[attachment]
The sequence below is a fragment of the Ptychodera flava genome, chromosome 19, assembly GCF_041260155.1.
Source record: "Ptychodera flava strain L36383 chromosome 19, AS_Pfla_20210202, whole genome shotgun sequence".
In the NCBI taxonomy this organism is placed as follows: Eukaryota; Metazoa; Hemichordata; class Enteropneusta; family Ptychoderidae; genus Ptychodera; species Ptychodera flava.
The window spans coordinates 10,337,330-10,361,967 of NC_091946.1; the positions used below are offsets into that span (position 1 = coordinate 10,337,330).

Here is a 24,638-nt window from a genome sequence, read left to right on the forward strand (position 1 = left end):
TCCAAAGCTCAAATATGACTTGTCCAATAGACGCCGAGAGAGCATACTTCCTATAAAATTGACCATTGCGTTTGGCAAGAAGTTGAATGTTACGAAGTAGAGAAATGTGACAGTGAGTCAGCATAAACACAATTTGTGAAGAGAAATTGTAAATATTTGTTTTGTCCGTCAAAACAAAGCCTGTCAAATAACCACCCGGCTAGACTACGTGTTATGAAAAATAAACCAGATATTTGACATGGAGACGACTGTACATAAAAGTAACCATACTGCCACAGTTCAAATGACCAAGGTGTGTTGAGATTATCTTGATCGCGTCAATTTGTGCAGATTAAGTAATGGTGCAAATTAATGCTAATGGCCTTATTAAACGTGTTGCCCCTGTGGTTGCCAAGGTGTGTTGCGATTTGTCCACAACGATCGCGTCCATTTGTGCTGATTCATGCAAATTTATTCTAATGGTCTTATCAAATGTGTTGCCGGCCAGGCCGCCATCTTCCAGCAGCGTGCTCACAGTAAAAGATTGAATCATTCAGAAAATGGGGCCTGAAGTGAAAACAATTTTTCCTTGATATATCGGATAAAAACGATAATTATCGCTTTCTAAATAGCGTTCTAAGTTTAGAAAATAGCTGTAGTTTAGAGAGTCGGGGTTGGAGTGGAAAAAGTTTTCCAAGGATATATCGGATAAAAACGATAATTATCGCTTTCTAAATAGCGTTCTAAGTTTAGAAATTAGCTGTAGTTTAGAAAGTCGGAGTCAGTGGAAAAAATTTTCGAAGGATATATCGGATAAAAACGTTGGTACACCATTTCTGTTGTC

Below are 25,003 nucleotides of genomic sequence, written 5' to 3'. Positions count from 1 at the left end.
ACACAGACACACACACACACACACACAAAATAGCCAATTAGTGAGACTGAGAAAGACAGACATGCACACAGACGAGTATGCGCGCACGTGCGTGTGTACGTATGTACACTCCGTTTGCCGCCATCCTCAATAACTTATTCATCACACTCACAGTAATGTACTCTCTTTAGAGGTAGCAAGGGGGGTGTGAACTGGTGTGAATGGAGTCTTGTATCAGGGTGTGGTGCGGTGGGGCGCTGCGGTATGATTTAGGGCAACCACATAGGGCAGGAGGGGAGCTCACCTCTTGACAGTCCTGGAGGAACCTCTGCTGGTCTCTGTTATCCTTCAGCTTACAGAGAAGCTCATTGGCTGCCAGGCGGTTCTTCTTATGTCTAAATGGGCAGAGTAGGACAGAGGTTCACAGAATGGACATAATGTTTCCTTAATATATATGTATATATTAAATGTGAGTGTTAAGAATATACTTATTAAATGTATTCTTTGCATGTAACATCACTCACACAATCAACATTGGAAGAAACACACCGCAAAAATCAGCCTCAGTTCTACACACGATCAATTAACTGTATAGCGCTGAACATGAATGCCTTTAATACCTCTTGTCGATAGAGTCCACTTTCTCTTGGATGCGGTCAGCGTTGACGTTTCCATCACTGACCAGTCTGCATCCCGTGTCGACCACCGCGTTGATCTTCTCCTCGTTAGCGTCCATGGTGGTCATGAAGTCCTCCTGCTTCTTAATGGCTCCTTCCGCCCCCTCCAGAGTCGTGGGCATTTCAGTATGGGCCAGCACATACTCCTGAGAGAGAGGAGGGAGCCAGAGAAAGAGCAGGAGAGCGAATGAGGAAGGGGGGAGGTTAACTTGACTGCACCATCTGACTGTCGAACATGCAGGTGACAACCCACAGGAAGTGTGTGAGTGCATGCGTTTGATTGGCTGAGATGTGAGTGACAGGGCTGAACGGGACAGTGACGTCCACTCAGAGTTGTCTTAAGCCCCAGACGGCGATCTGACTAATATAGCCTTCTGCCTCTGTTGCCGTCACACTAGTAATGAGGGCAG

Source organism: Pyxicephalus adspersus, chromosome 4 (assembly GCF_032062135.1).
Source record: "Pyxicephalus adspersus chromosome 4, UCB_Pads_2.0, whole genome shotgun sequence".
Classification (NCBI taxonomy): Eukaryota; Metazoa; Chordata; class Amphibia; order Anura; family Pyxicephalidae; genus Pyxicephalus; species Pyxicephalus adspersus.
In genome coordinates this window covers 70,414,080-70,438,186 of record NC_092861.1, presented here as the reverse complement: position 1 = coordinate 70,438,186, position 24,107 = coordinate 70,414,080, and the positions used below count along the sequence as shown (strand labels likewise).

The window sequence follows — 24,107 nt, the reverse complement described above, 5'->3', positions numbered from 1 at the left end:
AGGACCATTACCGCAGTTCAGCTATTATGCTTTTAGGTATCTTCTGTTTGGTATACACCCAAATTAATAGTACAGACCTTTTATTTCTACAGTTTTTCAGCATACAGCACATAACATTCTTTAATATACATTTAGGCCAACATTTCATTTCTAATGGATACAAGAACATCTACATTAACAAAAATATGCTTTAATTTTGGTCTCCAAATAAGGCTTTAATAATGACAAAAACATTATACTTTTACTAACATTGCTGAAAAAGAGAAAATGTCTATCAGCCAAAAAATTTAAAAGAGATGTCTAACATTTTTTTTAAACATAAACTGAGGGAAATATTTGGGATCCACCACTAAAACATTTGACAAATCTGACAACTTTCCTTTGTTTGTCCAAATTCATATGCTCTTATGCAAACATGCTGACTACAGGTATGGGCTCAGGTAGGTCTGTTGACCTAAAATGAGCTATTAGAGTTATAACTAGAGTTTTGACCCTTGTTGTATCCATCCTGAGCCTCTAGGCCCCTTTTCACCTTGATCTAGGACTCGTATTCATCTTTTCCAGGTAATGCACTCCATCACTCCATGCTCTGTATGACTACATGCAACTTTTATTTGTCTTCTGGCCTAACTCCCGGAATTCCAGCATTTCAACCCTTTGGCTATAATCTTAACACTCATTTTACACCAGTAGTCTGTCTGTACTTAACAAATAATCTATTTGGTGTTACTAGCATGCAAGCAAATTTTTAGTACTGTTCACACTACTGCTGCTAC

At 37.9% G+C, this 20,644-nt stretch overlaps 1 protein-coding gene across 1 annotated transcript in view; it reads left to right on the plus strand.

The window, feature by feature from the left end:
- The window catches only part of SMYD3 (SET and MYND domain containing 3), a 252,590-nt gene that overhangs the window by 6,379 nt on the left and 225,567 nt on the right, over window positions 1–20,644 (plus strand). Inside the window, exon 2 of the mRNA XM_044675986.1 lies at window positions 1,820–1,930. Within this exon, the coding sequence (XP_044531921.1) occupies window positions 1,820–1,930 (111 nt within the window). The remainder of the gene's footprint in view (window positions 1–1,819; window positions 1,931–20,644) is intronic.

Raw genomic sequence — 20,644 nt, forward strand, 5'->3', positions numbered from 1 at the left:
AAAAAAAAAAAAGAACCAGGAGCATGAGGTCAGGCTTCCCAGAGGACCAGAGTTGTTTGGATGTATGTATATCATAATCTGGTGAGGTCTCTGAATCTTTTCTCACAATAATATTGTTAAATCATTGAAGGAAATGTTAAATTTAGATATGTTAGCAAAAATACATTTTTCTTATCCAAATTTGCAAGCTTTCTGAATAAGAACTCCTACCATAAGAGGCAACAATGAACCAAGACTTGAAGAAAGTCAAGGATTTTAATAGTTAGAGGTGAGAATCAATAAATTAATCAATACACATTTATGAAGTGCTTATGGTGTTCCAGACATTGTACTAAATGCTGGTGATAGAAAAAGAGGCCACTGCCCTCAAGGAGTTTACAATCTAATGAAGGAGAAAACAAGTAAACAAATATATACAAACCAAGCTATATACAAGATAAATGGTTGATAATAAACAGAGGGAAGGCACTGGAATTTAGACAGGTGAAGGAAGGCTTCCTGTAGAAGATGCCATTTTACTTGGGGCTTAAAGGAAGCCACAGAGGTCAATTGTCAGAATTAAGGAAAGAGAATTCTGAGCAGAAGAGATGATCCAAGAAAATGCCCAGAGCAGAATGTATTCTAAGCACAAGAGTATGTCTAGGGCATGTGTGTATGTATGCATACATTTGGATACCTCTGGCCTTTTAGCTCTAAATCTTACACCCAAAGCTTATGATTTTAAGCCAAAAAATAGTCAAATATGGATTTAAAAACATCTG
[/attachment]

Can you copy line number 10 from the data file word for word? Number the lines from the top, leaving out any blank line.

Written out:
Source record: "Pyxicephalus adspersus chromosome 4, UCB_Pads_2.0, whole genome shotgun sequence".